Promising young band and their debut release:
Green Tape falls squarely into the stoner/psychedelic camp- things don’t get too hurried, there’s plenty of space to feel and to reflect and to experience, plenty of floaty keyboards and blues-tinged guitar work.
It was released March 30, 2018.
Gordon Hall – Guitar/Keys/Percussion
Ryan Hayes – Drums/Percussion
Austin Hughes – Bass/Guitar
I don’t know who does vocals- he/they don’t get too affected or dynamic, opting instead for unadorned and honest tones. This might be a growing edge for the band, as a singer with more expression and passion could take them to a new level.
Nothing Really Matters: There might be a bit of a concept in the lyrical content of these tracks- perhaps something about hope, love, search, personal insecurity and vulnerability.
The first track brings wistful, melancholy bluesy guitar, and midway, a shift into the distance, almost like listening through headphones you don’t have on your head…
Endless Cycle: Nice laid-back vibe starting this instrumental track, and the changes keep things interesting. Somebody has a good feel for contrasts and musicality.
All in My Mind: Here, the lyrics show a feel for what is thoughtful, meaningful-
“These are the times i lose my head
the hopes that i wreck
the sins i consume
it’s all in my mood”
They seem germane to the music, not added on or forced. And midway through the track, a cool change.
My current favorite- just the sort of floaty keyboards, not *quite* mellotron, but suggests it- and lazy guitar over the top of it. Then moving into some sizzling synths in this mellow, leisurely track.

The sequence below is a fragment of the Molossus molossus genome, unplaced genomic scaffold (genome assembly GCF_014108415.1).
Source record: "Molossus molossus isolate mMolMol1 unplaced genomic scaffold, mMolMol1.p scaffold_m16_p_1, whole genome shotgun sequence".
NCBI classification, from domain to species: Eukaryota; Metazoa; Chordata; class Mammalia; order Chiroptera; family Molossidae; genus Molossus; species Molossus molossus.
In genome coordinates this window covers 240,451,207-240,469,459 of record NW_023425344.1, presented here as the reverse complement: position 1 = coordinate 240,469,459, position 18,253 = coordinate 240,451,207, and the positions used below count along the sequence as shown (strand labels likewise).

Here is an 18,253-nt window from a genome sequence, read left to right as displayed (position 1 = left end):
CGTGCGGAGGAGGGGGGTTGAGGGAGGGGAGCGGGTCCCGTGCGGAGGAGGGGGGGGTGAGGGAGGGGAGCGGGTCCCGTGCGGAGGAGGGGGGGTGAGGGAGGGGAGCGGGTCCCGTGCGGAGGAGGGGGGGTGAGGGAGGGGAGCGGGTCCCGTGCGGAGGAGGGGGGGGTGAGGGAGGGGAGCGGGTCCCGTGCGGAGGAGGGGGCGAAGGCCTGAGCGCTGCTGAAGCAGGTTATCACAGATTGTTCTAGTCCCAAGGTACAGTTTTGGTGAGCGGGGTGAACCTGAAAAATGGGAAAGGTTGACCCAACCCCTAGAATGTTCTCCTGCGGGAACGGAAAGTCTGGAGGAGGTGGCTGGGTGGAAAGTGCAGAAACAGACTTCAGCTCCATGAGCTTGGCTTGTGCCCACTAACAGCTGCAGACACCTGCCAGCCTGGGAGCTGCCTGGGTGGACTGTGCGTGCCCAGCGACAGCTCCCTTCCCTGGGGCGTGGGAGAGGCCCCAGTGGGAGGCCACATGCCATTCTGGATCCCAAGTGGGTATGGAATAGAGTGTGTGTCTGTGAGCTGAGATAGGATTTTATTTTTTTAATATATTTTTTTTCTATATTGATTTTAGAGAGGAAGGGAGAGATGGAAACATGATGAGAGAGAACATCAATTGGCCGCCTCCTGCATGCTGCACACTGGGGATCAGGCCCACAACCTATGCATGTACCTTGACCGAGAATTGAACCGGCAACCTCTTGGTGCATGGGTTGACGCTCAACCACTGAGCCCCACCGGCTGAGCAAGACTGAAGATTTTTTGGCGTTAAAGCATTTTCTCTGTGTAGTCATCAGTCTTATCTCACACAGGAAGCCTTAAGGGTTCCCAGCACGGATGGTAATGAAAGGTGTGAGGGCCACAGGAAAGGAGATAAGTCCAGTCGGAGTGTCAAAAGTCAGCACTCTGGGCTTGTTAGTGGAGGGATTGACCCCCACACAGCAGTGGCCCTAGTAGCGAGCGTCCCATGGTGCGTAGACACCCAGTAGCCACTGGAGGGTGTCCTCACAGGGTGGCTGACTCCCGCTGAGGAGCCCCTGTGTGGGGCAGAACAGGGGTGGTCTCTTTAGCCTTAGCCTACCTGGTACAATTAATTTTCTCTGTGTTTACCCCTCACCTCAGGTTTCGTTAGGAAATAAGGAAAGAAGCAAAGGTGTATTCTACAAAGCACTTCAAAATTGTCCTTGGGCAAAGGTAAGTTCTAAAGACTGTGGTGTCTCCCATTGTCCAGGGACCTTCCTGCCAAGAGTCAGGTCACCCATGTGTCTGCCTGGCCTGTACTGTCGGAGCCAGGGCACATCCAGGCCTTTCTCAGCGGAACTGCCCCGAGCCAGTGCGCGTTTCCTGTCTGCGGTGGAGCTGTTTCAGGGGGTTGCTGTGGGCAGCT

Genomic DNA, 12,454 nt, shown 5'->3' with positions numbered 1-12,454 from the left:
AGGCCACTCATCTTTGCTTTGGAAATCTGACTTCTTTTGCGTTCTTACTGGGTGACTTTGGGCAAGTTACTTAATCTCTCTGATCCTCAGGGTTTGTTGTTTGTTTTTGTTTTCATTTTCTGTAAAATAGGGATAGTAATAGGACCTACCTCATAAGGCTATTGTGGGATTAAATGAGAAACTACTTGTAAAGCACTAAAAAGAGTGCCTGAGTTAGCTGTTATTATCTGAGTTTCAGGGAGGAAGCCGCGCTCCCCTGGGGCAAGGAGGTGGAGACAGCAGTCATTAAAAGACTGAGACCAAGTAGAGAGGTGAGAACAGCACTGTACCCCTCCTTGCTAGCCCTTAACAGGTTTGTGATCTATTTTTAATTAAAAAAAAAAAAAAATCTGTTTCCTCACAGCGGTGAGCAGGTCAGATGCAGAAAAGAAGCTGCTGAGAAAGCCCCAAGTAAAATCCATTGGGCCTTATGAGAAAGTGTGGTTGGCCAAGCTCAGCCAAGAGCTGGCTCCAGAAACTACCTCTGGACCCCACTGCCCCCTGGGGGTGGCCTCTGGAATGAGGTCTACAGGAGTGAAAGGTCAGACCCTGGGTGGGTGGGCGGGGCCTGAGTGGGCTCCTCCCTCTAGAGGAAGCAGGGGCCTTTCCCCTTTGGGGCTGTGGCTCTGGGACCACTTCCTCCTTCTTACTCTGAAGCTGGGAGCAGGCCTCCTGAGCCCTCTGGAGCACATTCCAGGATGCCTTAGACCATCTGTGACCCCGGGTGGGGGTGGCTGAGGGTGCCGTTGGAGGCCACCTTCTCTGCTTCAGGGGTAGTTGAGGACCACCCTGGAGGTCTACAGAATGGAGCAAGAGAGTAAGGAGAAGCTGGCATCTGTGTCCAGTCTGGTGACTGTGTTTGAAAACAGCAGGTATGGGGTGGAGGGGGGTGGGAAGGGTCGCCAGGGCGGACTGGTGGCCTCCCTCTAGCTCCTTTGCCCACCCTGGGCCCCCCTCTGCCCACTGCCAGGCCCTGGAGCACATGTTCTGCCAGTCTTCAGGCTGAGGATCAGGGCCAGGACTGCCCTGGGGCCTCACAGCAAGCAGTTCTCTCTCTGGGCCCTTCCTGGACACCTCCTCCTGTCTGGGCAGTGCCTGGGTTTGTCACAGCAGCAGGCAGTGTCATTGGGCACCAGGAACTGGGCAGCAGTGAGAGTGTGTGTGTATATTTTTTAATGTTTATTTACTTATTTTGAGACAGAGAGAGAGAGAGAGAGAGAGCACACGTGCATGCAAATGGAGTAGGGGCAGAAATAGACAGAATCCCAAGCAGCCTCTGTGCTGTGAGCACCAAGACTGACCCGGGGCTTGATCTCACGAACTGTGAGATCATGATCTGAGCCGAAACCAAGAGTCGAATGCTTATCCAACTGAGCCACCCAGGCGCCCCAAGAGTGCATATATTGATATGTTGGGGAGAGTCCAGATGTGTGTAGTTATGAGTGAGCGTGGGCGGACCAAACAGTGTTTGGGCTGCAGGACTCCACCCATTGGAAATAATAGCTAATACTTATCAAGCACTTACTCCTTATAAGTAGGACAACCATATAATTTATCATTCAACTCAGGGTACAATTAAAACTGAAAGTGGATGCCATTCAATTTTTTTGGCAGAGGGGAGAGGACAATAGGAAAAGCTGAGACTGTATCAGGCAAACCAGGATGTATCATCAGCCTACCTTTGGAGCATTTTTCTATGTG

No Way Out: IF there’s a concept, it MIGHT be this unexpected, short, piano/voice track helps move it along.
Otherwise, this might be misplaced and unnecessary.
Follow the Trends: (and the hidden track you find if you are patient: “True Love”?)
The closing track opens with brooding guitar moving into some brief but tasty synth textures. There are intriguing sound effects that go on a bit too long seeming to denote either a bad trip, or a nightmare, or both.
An alarm clock brings a change, and there are again intriguing musical shifts including a few nearly heavy passages. I was reminded of some jam bands from back in the day, and sometimes “Ummagumma”.
The “hidden track” is a sort of charming closing, that brings some sweetness and hope- first with acoustic guitar and voice, then some lovely vocal harmonies.
Some real promise and some room for growth
I rate this debut a leisurely, laid-back three asteroids, with maybe some added space matter here and there adding value and heft.
The promise is that this band shows strength in song-writing, honesty, authenticity, heart, and realistic sense of their identity.
The room for growth includes the vocal work which is adequate but nothing more yet, and also trimming some fat overall to make the tunes leaner and more cohesive.